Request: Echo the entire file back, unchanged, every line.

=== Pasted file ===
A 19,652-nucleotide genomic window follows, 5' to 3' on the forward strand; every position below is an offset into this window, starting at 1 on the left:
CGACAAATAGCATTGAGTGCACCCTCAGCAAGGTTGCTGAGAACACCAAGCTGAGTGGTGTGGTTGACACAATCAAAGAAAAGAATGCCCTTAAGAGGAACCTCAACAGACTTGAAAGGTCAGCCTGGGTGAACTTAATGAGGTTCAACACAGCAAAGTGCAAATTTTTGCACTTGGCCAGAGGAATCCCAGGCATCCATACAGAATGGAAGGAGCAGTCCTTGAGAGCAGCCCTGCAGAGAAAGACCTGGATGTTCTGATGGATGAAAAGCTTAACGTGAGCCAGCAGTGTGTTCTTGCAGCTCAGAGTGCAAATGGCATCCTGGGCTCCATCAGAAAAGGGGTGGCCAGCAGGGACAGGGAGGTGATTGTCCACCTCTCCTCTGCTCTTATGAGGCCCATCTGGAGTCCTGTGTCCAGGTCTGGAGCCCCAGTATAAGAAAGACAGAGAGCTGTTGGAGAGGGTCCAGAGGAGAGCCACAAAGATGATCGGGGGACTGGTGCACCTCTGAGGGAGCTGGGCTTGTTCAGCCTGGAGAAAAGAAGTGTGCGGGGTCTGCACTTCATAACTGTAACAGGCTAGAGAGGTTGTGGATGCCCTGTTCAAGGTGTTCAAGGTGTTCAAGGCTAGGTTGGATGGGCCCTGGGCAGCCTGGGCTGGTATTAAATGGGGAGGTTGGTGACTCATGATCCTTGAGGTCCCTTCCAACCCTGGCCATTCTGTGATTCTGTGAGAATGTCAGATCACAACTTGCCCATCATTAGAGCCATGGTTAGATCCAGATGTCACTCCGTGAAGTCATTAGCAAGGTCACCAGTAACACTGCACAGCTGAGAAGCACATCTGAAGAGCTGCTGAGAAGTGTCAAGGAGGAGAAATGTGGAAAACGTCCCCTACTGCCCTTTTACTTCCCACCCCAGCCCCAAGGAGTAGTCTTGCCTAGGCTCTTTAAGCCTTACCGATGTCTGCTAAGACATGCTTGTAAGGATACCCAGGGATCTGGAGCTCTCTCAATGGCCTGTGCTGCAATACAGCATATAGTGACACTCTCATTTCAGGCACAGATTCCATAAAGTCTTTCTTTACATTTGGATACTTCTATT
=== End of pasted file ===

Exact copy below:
A 19,652-nucleotide genomic window follows, 5' to 3' on the forward strand; every position below is an offset into this window, starting at 1 on the left:
CGACAAATAGCATTGAGTGCACCCTCAGCAAGGTTGCTGAGAACACCAAGCTGAGTGGTGTGGTTGACACAATCAAAGAAAAGAATGCCCTTAAGAGGAACCTCAACAGACTTGAAAGGTCAGCCTGGGTGAACTTAATGAGGTTCAACACAGCAAAGTGCAAATTTTTGCACTTGGCCAGAGGAATCCCAGGCATCCATACAGAATGGAAGGAGCAGTCCTTGAGAGCAGCCCTGCAGAGAAAGACCTGGATGTTCTGATGGATGAAAAGCTTAACGTGAGCCAGCAGTGTGTTCTTGCAGCTCAGAGTGCAAATGGCATCCTGGGCTCCATCAGAAAAGGGGTGGCCAGCAGGGACAGGGAGGTGATTGTCCACCTCTCCTCTGCTCTTATGAGGCCCATCTGGAGTCCTGTGTCCAGGTCTGGAGCCCCAGTATAAGAAAGACAGAGAGCTGTTGGAGAGGGTCCAGAGGAGAGCCACAAAGATGATCGGGGGACTGGTGCACCTCTGAGGGAGCTGGGCTTGTTCAGCCTGGAGAAAAGAAGTGTGCGGGGTCTGCACTTCATAACTGTAACAGGCTAGAGAGGTTGTGGATGCCCTGTTCAAGGTGTTCAAGGTGTTCAAGGCTAGGTTGGATGGGCCCTGGGCAGCCTGGGCTGGTATTAAATGGGGAGGTTGGTGACTCATGATCCTTGAGGTCCCTTCCAACCCTGGCCATTCTGTGATTCTGTGAGAATGTCAGATCACAACTTGCCCATCATTAGAGCCATGGTTAGATCCAGATGTCACTCCGTGAAGTCATTAGCAAGGTCACCAGTAACACTGCACAGCTGAGAAGCACATCTGAAGAGCTGCTGAGAAGTGTCAAGGAGGAGAAATGTGGAAAACGTCCCCTACTGCCCTTTTACTTCCCACCCCAGCCCCAAGGAGTAGTCTTGCCTAGGCTCTTTAAGCCTTACCGATGTCTGCTAAGACATGCTTGTAAGGATACCCAGGGATCTGGAGCTCTCTCAATGGCCTGTGCTGCAATACAGCATATAGTGACACTCTCATTTCAGGCACAGATTCCATAAAGTCTTTCTTTACATTTGGATACTTCTATT